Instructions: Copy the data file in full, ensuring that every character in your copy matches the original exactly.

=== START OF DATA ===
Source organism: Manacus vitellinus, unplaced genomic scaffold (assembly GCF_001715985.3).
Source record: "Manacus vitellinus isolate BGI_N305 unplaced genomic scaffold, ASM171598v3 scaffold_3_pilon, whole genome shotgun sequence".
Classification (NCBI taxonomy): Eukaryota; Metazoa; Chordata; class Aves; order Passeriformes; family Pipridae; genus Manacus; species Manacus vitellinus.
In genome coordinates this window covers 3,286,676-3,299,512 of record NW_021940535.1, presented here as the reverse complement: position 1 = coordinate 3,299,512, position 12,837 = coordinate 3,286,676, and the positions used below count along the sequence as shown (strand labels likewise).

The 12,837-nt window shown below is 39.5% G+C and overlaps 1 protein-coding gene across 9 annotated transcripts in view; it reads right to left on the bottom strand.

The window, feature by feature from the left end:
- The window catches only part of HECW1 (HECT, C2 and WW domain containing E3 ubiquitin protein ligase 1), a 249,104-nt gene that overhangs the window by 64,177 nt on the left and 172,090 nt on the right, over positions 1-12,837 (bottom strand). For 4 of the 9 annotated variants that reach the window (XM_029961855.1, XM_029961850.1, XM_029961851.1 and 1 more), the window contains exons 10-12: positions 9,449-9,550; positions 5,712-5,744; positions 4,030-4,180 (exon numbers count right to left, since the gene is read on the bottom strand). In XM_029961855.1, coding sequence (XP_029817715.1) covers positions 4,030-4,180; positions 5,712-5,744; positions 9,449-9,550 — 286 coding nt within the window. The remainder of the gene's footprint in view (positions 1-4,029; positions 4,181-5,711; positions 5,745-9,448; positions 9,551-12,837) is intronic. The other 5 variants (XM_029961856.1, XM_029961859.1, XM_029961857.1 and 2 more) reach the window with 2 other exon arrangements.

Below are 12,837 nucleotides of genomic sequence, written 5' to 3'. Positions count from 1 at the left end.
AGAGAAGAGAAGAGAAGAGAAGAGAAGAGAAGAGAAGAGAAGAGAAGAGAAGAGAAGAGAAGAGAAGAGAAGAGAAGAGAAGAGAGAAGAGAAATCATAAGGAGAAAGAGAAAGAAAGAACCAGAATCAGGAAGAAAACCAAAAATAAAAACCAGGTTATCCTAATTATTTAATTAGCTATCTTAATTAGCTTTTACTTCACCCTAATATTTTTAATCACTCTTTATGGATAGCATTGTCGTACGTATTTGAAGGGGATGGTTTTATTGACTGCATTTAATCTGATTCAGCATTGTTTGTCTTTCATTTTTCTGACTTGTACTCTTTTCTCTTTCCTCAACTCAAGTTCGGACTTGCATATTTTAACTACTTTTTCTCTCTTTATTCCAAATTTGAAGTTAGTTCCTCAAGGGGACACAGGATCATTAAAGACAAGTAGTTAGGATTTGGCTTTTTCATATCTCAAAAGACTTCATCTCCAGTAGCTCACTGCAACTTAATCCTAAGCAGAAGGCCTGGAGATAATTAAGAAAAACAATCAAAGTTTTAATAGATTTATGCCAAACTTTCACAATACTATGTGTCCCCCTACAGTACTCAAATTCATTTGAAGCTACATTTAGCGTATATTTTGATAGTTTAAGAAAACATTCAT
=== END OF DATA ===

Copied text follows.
Source organism: Manacus vitellinus, unplaced genomic scaffold (assembly GCF_001715985.3).
Source record: "Manacus vitellinus isolate BGI_N305 unplaced genomic scaffold, ASM171598v3 scaffold_3_pilon, whole genome shotgun sequence".
Classification (NCBI taxonomy): Eukaryota; Metazoa; Chordata; class Aves; order Passeriformes; family Pipridae; genus Manacus; species Manacus vitellinus.
In genome coordinates this window covers 3,286,676-3,299,512 of record NW_021940535.1, presented here as the reverse complement: position 1 = coordinate 3,299,512, position 12,837 = coordinate 3,286,676, and the positions used below count along the sequence as shown (strand labels likewise).

The 12,837-nt window shown below is 39.5% G+C and overlaps 1 protein-coding gene across 9 annotated transcripts in view; it reads right to left on the bottom strand.

The window, feature by feature from the left end:
- The window catches only part of HECW1 (HECT, C2 and WW domain containing E3 ubiquitin protein ligase 1), a 249,104-nt gene that overhangs the window by 64,177 nt on the left and 172,090 nt on the right, over positions 1-12,837 (bottom strand). For 4 of the 9 annotated variants that reach the window (XM_029961855.1, XM_029961850.1, XM_029961851.1 and 1 more), the window contains exons 10-12: positions 9,449-9,550; positions 5,712-5,744; positions 4,030-4,180 (exon numbers count right to left, since the gene is read on the bottom strand). In XM_029961855.1, coding sequence (XP_029817715.1) covers positions 4,030-4,180; positions 5,712-5,744; positions 9,449-9,550 — 286 coding nt within the window. The remainder of the gene's footprint in view (positions 1-4,029; positions 4,181-5,711; positions 5,745-9,448; positions 9,551-12,837) is intronic. The other 5 variants (XM_029961856.1, XM_029961859.1, XM_029961857.1 and 2 more) reach the window with 2 other exon arrangements.

Below are 12,837 nucleotides of genomic sequence, written 5' to 3'. Positions count from 1 at the left end.
AGAGAAGAGAAGAGAAGAGAAGAGAAGAGAAGAGAAGAGAAGAGAAGAGAAGAGAAGAGAAGAGAAGAGAAGAGAAGAGAAGAGAGAAGAGAAATCATAAGGAGAAAGAGAAAGAAAGAACCAGAATCAGGAAGAAAACCAAAAATAAAAACCAGGTTATCCTAATTATTTAATTAGCTATCTTAATTAGCTTTTACTTCACCCTAATATTTTTAATCACTCTTTATGGATAGCATTGTCGTACGTATTTGAAGGGGATGGTTTTATTGACTGCATTTAATCTGATTCAGCATTGTTTGTCTTTCATTTTTCTGACTTGTACTCTTTTCTCTTTCCTCAACTCAAGTTCGGACTTGCATATTTTAACTACTTTTTCTCTCTTTATTCCAAATTTGAAGTTAGTTCCTCAAGGGGACACAGGATCATTAAAGACAAGTAGTTAGGATTTGGCTTTTTCATATCTCAAAAGACTTCATCTCCAGTAGCTCACTGCAACTTAATCCTAAGCAGAAGGCCTGGAGATAATTAAGAAAAACAATCAAAGTTTTAATAGATTTATGCCAAACTTTCACAATACTATGTGTCCCCCTACAGTACTCAAATTCATTTGAAGCTACATTTAGCGTATATTTTGATAGTTTAAGAAAACATTCAT